Although the Schenectady Police Department has been in possession of 20 Tasers for more than a year, they were not in use until April.
Police Chief Mark Chaires and acting Mayor Gary McCarthy said the electroshock weapons were not in use because former Mayor Brian Stratton would not authorize their deployment.
The devices were purchased in February 2010 with an assistance grant of $32,125. But they weren’t issued to officers until April 7, 2011, even though the force had been trained and certified on New York’s procedures and policies of use.
“We have always thought they were long overdue,” said Chaires. “We don’t want to use force, but if you do they can save both suspects and police officers from serious injuries.”
McCarthy said one of his first actions after stepping into office was to issue the stun guns to officers after discussing the issue with the city’s police force.
He declined to explain why he thought Stratton would not authorize their use. Chaires said Stratton told him why he would not approve their use, but he said he would let the former mayor explain the reasons himself.
Stratton was not available for comment.
Their use has been a matter of contention in the Capital Region.
On April 1, a 13-year-old Schenectady boy was tased during an incident outside of the Rollerama in Rotterdam. The Rotterdam Police Department defended the action, saying the boy was unruly.
McCarthy said he approves of their use as long as the rules are followed and officers use appropriate judgment.
“I expect the officers to use them in the proper manner,” he said. “But when having to use force, [a Taser] benefits both the subject and officer when someone becomes combative.”
The stun guns have been used twice on subjects since their April introduction.
Charies said so far there has been no backlash from the community or the subjects they were used on.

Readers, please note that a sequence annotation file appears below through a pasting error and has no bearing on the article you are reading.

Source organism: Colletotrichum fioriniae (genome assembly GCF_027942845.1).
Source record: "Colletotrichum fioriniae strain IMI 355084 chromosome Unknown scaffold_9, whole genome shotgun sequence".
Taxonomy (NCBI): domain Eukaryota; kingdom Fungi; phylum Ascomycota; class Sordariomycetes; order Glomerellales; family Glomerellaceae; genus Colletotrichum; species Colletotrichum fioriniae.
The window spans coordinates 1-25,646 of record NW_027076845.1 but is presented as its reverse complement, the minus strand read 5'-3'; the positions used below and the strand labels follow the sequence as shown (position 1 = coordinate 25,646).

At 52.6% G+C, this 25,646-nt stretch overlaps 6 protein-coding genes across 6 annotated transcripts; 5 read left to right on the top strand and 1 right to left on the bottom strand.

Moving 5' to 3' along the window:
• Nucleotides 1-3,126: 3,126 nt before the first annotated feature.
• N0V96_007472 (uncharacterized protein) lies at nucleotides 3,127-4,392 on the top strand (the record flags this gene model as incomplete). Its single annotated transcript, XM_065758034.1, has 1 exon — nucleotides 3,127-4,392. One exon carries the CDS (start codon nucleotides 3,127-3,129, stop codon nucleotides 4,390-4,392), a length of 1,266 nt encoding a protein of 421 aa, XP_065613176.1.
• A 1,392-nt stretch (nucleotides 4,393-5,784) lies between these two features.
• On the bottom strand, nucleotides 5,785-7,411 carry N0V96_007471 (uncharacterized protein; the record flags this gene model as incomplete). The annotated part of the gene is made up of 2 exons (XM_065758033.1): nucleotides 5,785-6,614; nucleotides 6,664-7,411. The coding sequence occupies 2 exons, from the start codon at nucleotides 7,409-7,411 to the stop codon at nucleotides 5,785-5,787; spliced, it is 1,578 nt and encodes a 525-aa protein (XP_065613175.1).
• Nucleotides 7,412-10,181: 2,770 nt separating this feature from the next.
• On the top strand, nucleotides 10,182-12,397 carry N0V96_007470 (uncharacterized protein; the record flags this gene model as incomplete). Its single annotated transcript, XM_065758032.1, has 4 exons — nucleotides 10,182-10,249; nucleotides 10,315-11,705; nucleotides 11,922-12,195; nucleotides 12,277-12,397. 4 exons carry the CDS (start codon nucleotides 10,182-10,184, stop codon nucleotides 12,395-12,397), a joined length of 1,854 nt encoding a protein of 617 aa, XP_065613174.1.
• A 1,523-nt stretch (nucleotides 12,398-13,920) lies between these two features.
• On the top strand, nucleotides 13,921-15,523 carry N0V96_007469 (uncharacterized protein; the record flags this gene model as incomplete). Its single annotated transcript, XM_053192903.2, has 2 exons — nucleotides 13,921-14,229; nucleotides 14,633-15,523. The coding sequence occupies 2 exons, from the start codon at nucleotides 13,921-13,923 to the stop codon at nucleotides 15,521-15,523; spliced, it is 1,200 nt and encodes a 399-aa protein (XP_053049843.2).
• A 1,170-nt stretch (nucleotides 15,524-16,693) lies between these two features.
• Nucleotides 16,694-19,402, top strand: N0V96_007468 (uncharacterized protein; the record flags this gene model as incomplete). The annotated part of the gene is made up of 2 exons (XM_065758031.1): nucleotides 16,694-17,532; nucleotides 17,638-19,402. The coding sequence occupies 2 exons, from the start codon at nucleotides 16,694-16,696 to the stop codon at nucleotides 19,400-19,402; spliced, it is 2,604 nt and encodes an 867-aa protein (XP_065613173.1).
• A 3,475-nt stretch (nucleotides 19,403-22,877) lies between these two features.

“It probably wasn’t enjoyable for the suspect, but you have to look at the situation. It’s better and quicker than wrestling around on the ground where officers or the subject could get extremely hurt,” he said, adding that Tasers are also a better option than pulling a gun. “We could be saving lives.”
The police force was re-trained once they were issued the weapons.
Chaires said some practice tasing was preformed on several officers in order for the force to see the results.
Each electroshock weapon contains a video recorder.
The department specifically opted for that model because the recordings can help during investigations after incidents where the devices are used. According to Chaires, the videos can prevent allegations of abuse concerning officers, and protect subjects if the Tasers were used inappropriately.
Mayoral candidate Roger Hull said he had no opinion on the subject of Tasers or their use in Schenectady until he did more research on the subject.
McCarthy, a longtime investigator in the county’s District Attorney’s Office, said the weapons are a step before deadly physical force and they provide a lifesaving option for officers.
Other area police departments, including Rotterdam, Colonie, Guilderland, Troy, Albany, Amsterdam and Glenville, issue their officers electroshock weapons.
Categories: Schenectady County